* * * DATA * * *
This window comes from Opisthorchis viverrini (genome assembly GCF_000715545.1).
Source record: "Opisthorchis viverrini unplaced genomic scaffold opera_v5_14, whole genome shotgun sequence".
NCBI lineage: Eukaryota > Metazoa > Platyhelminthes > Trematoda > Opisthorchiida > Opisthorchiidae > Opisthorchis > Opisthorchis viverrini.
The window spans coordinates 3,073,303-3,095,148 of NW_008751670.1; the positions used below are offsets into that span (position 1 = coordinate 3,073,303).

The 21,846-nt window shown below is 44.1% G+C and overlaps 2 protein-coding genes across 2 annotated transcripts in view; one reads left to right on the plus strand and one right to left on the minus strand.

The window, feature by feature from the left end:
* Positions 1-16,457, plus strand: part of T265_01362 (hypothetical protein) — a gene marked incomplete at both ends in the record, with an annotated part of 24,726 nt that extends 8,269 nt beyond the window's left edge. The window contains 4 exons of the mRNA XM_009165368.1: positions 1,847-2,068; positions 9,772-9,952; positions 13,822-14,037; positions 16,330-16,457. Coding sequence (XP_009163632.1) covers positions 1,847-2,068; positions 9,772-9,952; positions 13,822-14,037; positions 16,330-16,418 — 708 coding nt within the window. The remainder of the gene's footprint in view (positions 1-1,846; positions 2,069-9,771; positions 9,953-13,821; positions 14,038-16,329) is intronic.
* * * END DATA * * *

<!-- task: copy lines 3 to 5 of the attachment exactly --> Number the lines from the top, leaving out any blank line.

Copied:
NCBI lineage: Eukaryota > Metazoa > Platyhelminthes > Trematoda > Opisthorchiida > Opisthorchiidae > Opisthorchis > Opisthorchis viverrini.
The window spans coordinates 3,073,303-3,095,148 of NW_008751670.1; the positions used below are offsets into that span (position 1 = coordinate 3,073,303).

The 21,846-nt window shown below is 44.1% G+C and overlaps 2 protein-coding genes across 2 annotated transcripts in view; one reads left to right on the plus strand and one right to left on the minus strand.